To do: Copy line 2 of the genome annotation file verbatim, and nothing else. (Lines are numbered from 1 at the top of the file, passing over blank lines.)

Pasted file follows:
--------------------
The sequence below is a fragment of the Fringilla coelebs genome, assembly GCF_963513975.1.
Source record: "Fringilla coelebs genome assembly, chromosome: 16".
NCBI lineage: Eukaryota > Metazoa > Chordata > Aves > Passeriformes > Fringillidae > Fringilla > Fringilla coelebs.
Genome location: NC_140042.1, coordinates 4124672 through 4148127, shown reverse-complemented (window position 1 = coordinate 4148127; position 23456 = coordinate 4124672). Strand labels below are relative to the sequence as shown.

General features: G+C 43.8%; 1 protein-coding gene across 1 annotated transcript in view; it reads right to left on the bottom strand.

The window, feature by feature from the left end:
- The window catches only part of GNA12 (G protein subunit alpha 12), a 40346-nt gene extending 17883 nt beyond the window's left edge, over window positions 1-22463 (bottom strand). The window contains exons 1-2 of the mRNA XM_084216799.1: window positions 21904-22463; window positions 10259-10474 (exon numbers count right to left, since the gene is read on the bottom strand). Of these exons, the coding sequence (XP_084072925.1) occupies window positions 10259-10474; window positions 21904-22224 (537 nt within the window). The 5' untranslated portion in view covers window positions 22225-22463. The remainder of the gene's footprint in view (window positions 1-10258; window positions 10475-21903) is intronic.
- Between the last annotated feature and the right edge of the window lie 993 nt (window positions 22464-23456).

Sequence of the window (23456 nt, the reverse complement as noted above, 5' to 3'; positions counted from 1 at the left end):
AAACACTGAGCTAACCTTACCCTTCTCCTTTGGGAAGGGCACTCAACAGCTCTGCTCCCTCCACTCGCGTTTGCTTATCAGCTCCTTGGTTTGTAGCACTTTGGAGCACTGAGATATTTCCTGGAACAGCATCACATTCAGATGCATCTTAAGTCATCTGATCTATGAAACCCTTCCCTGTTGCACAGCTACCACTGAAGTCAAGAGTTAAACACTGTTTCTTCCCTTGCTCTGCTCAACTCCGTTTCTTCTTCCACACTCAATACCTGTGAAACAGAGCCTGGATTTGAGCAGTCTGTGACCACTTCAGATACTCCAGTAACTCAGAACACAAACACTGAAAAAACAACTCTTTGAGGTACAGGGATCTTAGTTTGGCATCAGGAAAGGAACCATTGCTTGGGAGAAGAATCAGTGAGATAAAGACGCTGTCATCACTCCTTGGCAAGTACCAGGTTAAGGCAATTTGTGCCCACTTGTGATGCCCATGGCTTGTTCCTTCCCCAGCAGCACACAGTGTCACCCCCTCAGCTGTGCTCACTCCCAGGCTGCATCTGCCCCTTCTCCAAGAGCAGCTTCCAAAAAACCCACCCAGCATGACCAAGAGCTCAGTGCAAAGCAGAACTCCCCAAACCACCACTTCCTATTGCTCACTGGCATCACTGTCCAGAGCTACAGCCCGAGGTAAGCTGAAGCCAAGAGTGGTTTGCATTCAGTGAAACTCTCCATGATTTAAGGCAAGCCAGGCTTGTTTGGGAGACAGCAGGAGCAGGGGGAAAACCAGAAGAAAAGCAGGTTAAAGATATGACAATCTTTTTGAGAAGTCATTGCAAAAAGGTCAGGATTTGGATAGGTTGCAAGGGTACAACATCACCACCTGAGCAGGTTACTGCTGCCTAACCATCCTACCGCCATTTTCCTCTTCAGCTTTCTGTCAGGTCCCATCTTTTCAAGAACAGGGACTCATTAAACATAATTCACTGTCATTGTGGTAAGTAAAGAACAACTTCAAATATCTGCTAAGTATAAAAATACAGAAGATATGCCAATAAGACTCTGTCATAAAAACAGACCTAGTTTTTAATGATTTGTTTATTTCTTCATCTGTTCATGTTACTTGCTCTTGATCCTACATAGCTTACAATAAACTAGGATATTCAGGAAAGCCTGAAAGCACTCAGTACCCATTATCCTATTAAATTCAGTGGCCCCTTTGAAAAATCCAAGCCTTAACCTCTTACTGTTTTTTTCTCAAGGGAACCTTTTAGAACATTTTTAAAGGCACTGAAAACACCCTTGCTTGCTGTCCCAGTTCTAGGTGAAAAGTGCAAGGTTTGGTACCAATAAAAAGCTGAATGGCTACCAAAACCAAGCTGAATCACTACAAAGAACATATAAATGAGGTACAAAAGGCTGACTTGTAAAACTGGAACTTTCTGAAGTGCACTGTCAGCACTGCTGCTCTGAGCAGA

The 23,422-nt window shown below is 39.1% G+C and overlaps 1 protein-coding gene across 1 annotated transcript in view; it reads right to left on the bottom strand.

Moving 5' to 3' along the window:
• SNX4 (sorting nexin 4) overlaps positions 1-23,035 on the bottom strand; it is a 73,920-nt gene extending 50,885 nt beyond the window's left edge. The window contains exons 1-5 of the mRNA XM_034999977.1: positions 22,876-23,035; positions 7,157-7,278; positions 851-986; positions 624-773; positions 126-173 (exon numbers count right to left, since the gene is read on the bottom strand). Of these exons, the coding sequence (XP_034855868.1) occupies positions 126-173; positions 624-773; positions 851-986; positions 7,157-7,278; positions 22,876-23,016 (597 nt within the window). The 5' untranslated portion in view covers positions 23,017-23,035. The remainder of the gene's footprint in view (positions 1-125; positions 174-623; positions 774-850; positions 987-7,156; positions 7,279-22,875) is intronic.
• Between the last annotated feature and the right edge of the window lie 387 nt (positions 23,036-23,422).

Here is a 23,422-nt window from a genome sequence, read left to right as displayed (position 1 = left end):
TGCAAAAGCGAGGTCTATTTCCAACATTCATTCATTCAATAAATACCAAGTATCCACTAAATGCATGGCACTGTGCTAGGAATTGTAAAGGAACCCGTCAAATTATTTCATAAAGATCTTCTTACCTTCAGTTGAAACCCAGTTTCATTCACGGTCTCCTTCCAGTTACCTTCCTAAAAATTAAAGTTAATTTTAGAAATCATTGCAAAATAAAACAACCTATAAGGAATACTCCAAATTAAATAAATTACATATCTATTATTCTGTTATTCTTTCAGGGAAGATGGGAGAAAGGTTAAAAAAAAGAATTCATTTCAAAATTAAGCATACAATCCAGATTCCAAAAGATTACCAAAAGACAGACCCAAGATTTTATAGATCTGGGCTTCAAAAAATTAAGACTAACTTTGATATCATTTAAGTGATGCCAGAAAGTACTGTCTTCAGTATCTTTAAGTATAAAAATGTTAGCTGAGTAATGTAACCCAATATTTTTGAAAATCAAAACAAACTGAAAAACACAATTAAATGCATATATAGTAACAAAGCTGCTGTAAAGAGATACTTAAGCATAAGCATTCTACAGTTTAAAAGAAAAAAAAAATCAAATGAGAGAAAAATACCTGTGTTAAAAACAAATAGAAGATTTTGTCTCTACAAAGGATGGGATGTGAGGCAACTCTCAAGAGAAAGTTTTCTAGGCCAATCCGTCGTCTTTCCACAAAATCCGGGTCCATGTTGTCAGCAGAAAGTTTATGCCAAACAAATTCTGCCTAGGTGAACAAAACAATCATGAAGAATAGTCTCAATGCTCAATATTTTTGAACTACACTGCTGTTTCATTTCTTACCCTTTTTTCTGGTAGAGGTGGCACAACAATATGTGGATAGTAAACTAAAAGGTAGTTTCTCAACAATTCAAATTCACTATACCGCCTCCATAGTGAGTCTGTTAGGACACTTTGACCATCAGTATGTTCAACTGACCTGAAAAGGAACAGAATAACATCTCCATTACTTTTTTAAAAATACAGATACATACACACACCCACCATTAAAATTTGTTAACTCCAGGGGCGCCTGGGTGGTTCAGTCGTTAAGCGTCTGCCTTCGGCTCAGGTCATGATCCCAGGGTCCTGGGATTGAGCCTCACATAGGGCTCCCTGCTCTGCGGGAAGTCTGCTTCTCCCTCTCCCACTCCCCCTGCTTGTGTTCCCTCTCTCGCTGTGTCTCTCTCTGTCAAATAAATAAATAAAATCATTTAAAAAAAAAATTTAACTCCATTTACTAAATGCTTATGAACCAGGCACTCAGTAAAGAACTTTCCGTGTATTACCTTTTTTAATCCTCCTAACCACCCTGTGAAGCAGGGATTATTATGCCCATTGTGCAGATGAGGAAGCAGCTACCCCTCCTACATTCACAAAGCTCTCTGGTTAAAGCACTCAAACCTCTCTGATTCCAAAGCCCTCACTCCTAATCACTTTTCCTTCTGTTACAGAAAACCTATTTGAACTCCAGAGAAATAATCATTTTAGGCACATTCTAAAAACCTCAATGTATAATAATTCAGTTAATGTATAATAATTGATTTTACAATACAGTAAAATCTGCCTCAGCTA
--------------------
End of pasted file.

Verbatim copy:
Source record: "Fringilla coelebs genome assembly, chromosome: 16".